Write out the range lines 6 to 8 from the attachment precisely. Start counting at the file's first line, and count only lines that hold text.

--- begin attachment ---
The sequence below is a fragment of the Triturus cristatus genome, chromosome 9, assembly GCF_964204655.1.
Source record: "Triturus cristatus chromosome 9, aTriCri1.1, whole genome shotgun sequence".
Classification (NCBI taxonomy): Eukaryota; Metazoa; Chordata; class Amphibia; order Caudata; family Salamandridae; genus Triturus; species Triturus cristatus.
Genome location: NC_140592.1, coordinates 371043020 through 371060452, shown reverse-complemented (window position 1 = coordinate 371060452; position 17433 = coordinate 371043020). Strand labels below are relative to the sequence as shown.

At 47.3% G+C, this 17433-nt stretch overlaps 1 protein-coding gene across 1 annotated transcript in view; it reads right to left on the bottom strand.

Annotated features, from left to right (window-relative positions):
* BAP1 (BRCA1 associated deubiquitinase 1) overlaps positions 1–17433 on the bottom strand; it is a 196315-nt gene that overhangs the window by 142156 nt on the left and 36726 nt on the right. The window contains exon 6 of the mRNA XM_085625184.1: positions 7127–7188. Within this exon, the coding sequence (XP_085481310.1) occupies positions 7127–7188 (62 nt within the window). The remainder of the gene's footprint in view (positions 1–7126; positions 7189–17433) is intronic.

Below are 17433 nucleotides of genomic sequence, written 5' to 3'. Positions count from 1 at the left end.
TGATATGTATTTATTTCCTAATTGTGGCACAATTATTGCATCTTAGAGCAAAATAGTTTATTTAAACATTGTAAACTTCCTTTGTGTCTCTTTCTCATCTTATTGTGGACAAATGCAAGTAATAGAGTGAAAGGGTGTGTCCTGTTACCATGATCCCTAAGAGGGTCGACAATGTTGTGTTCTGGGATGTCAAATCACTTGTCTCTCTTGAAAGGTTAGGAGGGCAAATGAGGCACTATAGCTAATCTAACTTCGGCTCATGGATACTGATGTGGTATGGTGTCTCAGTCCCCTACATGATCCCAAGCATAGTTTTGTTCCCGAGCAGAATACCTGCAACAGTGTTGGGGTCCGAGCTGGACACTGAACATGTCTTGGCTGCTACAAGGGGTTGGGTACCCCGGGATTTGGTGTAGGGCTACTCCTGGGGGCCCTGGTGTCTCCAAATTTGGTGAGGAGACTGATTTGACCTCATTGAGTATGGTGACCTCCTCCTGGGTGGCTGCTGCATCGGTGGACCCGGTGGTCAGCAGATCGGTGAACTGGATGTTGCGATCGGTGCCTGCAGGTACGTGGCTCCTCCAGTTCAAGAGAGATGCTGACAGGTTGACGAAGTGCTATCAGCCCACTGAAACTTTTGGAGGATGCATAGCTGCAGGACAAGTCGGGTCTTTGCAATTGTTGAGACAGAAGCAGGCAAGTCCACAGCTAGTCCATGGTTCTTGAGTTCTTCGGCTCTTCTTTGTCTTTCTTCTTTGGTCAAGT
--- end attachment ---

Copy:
Annotated features, from left to right (window-relative positions):
* BAP1 (BRCA1 associated deubiquitinase 1) overlaps positions 1–17433 on the bottom strand; it is a 196315-nt gene that overhangs the window by 142156 nt on the left and 36726 nt on the right. The window contains exon 6 of the mRNA XM_085625184.1: positions 7127–7188. Within this exon, the coding sequence (XP_085481310.1) occupies positions 7127–7188 (62 nt within the window). The remainder of the gene's footprint in view (positions 1–7126; positions 7189–17433) is intronic.

Below are 17433 nucleotides of genomic sequence, written 5' to 3'. Positions count from 1 at the left end.